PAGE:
Trade unions in France are preparing on Thursday for renewed protests against the pension reform.
This will be the ninth day of planned mobilization since January, with thousands of workers walking out in various sectors, including transportation, energy, and education.
The rally in Paris will start in the afternoon and protests will be held in other cities as well.
Interior Minister Gerald Darmanin on Tuesday evening said that 12,000 police officers, including 5,000 in Paris, will be deployed during those demonstrations, according to broadcaster BFMTV.
National railway company SNCF and Parisian regional transportation company RATP announced that their services will be largely disrupted, the daily Le Figaro reported.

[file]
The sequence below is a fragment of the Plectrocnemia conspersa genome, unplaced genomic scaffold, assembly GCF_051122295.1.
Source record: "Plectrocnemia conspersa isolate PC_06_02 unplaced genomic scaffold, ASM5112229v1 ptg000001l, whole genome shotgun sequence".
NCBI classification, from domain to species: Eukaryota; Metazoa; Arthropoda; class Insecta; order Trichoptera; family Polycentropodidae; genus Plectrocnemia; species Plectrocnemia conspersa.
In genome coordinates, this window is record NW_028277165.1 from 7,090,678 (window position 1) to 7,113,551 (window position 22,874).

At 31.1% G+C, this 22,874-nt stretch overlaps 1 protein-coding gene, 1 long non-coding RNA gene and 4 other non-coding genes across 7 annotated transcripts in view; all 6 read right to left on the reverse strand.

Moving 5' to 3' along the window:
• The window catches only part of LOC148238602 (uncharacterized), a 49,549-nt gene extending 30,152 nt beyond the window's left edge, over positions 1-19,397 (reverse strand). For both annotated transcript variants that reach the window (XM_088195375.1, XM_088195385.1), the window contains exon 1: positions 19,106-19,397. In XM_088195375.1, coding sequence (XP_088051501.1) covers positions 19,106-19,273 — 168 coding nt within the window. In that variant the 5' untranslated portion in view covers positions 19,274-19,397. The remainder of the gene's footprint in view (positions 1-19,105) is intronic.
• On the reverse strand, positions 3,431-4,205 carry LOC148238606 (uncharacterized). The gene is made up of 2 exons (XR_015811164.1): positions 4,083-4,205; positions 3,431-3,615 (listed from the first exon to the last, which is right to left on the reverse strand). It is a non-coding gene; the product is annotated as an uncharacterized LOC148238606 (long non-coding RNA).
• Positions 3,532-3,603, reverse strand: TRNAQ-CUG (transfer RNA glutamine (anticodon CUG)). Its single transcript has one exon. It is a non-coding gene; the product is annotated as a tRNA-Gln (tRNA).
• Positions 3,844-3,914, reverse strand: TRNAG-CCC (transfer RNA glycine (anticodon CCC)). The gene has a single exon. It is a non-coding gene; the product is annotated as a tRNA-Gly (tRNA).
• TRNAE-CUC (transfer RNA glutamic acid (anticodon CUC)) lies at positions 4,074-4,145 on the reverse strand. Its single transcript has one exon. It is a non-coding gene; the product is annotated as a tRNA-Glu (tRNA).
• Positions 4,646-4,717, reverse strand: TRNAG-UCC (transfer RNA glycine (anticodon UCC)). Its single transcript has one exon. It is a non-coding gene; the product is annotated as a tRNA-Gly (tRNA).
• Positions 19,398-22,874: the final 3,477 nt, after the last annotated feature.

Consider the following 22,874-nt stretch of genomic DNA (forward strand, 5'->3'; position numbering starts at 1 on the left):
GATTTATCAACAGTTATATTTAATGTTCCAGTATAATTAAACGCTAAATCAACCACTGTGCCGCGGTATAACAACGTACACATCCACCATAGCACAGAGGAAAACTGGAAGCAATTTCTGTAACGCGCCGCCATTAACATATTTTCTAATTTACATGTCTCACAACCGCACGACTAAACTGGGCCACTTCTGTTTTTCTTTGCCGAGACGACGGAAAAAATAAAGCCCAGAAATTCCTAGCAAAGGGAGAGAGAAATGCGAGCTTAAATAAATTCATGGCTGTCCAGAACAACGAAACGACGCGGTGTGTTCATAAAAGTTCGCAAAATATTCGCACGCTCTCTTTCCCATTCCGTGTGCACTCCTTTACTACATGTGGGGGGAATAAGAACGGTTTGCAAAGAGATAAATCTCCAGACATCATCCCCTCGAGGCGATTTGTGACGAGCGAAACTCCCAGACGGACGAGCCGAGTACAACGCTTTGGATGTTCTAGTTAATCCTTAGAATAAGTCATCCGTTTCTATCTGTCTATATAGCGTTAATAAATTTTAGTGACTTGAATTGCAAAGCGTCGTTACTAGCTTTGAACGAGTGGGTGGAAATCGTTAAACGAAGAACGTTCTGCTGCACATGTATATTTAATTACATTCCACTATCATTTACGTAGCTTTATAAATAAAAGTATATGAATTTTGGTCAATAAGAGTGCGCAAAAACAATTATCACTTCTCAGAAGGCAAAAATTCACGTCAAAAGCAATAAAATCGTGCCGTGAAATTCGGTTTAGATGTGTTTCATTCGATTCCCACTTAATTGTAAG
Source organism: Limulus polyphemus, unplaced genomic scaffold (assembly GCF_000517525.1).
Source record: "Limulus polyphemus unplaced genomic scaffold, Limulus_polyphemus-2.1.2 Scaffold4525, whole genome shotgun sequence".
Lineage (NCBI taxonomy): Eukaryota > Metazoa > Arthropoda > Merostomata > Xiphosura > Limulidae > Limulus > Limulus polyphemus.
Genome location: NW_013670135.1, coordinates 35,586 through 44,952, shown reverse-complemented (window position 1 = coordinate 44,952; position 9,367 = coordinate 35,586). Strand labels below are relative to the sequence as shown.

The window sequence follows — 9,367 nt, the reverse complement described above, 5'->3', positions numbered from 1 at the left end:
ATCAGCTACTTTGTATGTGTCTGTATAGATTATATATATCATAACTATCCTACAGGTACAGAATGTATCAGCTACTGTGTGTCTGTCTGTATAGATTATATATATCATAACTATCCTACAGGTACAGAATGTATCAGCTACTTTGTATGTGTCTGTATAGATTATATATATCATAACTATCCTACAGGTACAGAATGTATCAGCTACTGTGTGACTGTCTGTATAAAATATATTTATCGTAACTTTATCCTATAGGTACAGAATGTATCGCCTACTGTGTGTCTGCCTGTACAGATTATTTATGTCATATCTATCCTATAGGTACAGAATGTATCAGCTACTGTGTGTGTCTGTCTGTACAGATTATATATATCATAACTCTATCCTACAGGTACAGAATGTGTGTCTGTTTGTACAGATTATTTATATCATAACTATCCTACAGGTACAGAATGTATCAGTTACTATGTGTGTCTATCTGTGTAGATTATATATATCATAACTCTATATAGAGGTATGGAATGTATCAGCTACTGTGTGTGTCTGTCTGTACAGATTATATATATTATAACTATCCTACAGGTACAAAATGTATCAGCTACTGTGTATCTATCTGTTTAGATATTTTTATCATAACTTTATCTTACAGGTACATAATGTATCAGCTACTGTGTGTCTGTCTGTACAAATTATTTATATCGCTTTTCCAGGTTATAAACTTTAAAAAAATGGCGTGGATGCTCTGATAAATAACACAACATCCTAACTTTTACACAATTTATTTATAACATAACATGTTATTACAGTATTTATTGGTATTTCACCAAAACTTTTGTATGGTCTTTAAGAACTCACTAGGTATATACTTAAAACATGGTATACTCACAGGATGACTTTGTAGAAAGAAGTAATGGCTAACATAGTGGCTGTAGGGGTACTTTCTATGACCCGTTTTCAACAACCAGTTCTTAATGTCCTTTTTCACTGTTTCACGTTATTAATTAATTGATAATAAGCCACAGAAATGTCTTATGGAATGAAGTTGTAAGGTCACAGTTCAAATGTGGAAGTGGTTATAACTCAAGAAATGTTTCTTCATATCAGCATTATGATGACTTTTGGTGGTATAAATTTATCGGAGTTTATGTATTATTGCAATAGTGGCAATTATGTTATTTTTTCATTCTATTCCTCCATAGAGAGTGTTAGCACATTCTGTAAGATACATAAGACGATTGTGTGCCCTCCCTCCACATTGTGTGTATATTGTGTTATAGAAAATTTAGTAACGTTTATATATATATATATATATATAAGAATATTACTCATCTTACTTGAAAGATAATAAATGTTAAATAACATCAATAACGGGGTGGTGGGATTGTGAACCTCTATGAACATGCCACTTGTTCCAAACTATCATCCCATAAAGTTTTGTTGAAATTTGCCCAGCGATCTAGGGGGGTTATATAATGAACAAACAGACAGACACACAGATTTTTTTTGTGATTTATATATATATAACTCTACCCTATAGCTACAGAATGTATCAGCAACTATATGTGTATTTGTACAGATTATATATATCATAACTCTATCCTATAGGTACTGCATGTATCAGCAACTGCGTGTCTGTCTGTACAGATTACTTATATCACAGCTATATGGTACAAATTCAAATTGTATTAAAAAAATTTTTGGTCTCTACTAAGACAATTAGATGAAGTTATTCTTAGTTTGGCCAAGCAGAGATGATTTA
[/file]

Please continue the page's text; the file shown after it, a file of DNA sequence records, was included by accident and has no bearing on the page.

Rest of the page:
The French Directorate General for Civil Aviation (DGAC) urged airline companies to cancel 30% of their flights at Paris-Orly airport, and 20% of the flights at Marseille-Provence, Toulouse, and Lyon airports, due to the workers' strikes.
The country has been facing non-stop demonstrations since March 16, when President Emmanuel Macron and Prime minister Elisabeth Borne decided to use constitutional powers to adopt the bill without parliamentary consent.
Acts of violence marred most of those impromptu protests, with hundreds arrested during the weekend.
President Macron on Wednesday, during an interview with broadcasters France 2 and TF1, did not budge from his decision on the reform, saying that it is a must.
He explained that this bill will pursue its democratic path, and "must enter into force this year."
Those remarks triggered outrage among the opposition parties and trade unions, who criticized the president for arrogance and contempt.